In fact, CAIR said the 29 documented attacks on Mosques in 2015 is the highest annual number the advocacy organization has recorded since it began keeping track in 2009. The group noted that “November 2015 was the most significant spike, with a total of 17 mosque incidents, with all but 2 of those incidents occurring in the wake of the November 13 Paris terror attacks.”

These attacks are not happening in a vacuum.

“We are seeing an unbelievably toxic, anti-Muslim environment in our society that is being encouraged and exploited by public figures like Donald Trump, Ben Carson, Rick Santorum, and others,” Ibrahim Hooper, a spokesperson for CAIR, told Common Dreams. “This is leading to fresh incidents of hate crimes nationwide.”

Hooper described the violence as “off the charts,” adding: “I don’t think we’ve seen the end of it.”

Fresh incidents this week underscore the trends highlighted in both reports.

All schools in Augusta County, Virginia were closed on Friday after a world geography class taught a lesson on Arabic calligraphy—which then prompted a racist and Islamophobic backlash.

And in Grand Rapids, Michigan this week, a Sikh store clerk was reportedly called a “terrorist” and then shot in the face by an individual demanding money from the register.

Over the past month, people across the United States have staged rallies, vigils, and speak-outs against rising Islamophobic violence, including a mobilization in New York earlier this month under the banner of “Human Rights Trump Oppression.” Large numbers are expected to gather at a demonstration on Friday in San Francisco, organized by the Arab Organizing and Resource Center, calling for the “upholding of the dignity of communities.”

This work is licensed under a Creative Commons Attribution-Share Alike 3.0 License.

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Racism is not a mental illness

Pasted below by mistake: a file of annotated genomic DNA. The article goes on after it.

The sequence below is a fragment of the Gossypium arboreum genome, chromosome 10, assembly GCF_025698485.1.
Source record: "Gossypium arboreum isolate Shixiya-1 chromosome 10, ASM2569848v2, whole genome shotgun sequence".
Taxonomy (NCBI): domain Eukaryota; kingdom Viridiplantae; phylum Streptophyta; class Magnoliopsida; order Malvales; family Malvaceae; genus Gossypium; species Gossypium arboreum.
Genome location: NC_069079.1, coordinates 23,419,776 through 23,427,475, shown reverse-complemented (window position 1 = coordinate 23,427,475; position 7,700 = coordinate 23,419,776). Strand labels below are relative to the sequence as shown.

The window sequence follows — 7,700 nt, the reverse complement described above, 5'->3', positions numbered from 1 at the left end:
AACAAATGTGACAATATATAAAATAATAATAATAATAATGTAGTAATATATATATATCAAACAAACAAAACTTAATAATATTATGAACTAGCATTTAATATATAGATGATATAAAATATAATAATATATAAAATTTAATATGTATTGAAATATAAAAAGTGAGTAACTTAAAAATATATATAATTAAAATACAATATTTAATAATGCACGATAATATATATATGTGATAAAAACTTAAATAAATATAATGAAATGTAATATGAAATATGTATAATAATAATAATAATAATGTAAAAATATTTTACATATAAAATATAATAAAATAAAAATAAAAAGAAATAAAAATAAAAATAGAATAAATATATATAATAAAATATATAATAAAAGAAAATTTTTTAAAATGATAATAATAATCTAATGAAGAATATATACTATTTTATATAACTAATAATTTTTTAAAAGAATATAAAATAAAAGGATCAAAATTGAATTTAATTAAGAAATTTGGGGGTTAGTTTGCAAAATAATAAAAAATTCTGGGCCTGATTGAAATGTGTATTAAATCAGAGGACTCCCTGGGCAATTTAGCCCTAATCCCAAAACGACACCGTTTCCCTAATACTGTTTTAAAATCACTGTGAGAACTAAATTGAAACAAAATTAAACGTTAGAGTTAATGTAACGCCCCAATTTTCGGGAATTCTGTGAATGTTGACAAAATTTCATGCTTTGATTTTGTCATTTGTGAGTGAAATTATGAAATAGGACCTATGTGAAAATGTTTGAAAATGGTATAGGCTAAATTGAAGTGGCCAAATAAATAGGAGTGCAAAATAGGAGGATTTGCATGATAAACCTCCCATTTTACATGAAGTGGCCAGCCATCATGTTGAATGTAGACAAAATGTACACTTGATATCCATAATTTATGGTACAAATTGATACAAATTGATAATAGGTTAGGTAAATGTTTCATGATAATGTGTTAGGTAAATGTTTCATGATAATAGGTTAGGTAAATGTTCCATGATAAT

Racism isn’t all in individual heads; it doesn’t just reveal itself in interpersonal relations. History, politics, and economics matter.

By Jeremy Adam Smith. Published June 26. 2015 at openDemocracy.

Little Rock, 1959. Rally at state capitol, protesting the integration of Central High School. Photo by John T. Bledsoe [Public domain], via Wikimedia Commons

Little Rock, 1959. Rally at state capitol, protesting the integration of Central High School. Photo by John T. Bledsoe [Public domain], via Wikimedia Commons

Last week a young white man named Dylann Roof killed nine black people at prayer in South Carolina. Some have called it racism. Others say it was a crazy, isolated act. “He was one of these whacked out kids,” said Senator Lindsey Graham. “I don’t think it’s anything broader than that.”

Does Graham have a point? After the news of Charleston broke, many of my Facebook friends referred to racism itself as a “sickness” or “disease,” and some described Roof as “insane.” A great deal of research suggests that racial discrimination can harm the physical and mental health of its targets, mainly due to the increased stress racism can cause.

But are mentally ill people more likely to embrace and express racial prejudice? Could racism itself be a mental illness?

Probably not, says the research. Even proponents of this view, like psychiatrist Carl C. Bell, argue that mental illness is associated only with certain forms of prejudice, as when people with paranoid disorders “project unacceptable feelings and ideas onto other people and groups.” Prejudice becomes pathological only when it interferes with functioning in daily life, which is part of the definition of mental illness provided by the DSM (the diagnostic manual used by psychiatrists). Continue reading